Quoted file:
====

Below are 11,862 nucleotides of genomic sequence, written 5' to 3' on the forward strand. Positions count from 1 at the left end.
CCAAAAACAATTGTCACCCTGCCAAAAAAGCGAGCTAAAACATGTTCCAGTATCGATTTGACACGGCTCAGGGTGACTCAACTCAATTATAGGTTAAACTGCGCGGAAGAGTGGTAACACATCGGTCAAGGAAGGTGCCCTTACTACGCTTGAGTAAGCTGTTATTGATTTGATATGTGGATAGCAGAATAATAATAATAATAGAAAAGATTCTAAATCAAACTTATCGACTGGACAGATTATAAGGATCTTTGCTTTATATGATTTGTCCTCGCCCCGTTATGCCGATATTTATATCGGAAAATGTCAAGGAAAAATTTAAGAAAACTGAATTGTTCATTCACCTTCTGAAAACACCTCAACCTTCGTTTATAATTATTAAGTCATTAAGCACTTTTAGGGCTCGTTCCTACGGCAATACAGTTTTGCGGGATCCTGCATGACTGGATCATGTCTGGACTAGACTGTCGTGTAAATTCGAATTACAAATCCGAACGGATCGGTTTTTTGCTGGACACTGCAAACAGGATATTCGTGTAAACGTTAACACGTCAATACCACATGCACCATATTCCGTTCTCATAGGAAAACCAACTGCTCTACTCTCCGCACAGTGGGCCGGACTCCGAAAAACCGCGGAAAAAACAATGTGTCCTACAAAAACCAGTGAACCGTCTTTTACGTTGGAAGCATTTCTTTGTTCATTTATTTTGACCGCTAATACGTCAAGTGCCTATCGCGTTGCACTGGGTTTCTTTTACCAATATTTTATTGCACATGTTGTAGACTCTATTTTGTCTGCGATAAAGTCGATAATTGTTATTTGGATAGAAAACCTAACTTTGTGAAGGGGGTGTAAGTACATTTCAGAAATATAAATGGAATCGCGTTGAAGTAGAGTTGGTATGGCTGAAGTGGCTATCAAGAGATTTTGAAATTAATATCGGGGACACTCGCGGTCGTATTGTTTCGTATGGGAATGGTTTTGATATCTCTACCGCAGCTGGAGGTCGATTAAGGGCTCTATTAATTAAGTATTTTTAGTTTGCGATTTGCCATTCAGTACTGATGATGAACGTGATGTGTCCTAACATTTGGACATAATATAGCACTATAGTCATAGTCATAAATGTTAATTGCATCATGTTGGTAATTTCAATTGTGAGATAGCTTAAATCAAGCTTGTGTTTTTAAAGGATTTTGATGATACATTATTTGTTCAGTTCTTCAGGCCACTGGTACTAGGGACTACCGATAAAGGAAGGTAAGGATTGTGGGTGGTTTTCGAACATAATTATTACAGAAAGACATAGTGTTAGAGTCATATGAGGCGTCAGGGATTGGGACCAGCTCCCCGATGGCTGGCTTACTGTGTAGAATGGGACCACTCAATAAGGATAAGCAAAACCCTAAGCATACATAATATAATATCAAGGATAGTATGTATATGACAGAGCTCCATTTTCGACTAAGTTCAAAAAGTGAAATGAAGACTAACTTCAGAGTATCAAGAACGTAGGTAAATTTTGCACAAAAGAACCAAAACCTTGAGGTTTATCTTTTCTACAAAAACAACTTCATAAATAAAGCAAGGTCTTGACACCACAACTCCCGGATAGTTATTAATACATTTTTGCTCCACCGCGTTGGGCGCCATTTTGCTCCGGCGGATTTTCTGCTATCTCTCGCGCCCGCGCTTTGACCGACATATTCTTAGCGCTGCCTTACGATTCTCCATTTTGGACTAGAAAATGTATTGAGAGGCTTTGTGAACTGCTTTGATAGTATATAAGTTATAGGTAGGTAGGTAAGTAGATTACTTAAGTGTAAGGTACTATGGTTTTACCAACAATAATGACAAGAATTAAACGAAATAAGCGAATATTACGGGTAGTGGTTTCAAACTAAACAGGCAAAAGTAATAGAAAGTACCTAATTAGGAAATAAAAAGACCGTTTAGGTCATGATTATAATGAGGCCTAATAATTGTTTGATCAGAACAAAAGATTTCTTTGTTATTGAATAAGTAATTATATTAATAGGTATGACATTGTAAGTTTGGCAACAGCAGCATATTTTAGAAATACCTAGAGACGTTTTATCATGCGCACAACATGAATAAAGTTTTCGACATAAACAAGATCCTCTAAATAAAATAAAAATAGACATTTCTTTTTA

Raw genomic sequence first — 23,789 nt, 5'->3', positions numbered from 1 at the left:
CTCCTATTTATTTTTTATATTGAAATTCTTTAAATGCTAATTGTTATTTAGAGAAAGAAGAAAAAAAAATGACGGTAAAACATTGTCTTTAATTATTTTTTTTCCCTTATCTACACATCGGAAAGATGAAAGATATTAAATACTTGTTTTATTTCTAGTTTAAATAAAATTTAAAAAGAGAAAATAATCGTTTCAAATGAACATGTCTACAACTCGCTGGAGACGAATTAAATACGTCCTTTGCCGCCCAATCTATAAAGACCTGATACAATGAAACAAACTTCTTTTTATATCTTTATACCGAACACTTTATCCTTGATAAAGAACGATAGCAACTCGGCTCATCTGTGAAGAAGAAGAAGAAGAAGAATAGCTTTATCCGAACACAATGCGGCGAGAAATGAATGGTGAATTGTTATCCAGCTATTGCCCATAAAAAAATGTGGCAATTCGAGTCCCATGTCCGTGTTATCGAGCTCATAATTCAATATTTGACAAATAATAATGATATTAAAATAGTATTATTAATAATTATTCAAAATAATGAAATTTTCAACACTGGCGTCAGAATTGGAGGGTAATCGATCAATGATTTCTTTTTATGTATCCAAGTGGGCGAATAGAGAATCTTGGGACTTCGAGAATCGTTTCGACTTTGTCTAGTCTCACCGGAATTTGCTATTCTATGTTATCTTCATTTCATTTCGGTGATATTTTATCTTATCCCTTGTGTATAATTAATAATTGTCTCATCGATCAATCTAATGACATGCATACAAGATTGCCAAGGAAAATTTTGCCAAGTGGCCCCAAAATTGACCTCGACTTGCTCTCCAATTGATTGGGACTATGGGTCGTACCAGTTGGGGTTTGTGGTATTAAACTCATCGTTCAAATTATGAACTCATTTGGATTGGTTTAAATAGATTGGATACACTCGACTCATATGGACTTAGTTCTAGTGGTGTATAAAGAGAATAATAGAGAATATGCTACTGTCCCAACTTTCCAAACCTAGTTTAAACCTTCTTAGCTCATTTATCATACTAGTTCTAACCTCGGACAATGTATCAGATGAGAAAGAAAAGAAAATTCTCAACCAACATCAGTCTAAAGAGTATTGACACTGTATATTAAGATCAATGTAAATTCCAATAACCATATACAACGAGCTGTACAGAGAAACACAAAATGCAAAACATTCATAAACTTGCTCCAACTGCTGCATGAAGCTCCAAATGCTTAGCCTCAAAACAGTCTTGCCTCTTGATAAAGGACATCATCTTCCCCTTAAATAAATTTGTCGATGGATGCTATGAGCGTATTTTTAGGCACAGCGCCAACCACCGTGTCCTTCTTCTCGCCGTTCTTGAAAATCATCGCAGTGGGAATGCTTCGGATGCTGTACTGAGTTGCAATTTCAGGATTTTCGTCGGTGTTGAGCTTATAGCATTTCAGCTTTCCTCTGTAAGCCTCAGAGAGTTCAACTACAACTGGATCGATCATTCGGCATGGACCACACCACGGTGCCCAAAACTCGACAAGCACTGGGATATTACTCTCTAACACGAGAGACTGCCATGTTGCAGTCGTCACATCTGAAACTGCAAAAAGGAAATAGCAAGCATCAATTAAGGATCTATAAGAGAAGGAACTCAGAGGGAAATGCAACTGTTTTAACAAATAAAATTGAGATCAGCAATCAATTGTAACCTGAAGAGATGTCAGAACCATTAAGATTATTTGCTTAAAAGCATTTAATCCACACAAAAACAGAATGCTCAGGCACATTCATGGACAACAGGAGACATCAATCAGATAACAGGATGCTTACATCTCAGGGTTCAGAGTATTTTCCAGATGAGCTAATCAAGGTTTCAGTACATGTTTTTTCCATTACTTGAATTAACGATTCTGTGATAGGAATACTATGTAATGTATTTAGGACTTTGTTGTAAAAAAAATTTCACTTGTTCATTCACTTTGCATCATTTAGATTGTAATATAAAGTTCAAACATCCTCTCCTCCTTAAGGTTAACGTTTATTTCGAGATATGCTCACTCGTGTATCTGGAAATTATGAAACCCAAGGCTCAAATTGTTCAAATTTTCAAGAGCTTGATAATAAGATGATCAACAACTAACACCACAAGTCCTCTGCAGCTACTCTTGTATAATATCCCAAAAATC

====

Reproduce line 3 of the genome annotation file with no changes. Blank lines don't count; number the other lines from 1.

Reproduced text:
Raw genomic sequence first — 23,789 nt, 5'->3', positions numbered from 1 at the left: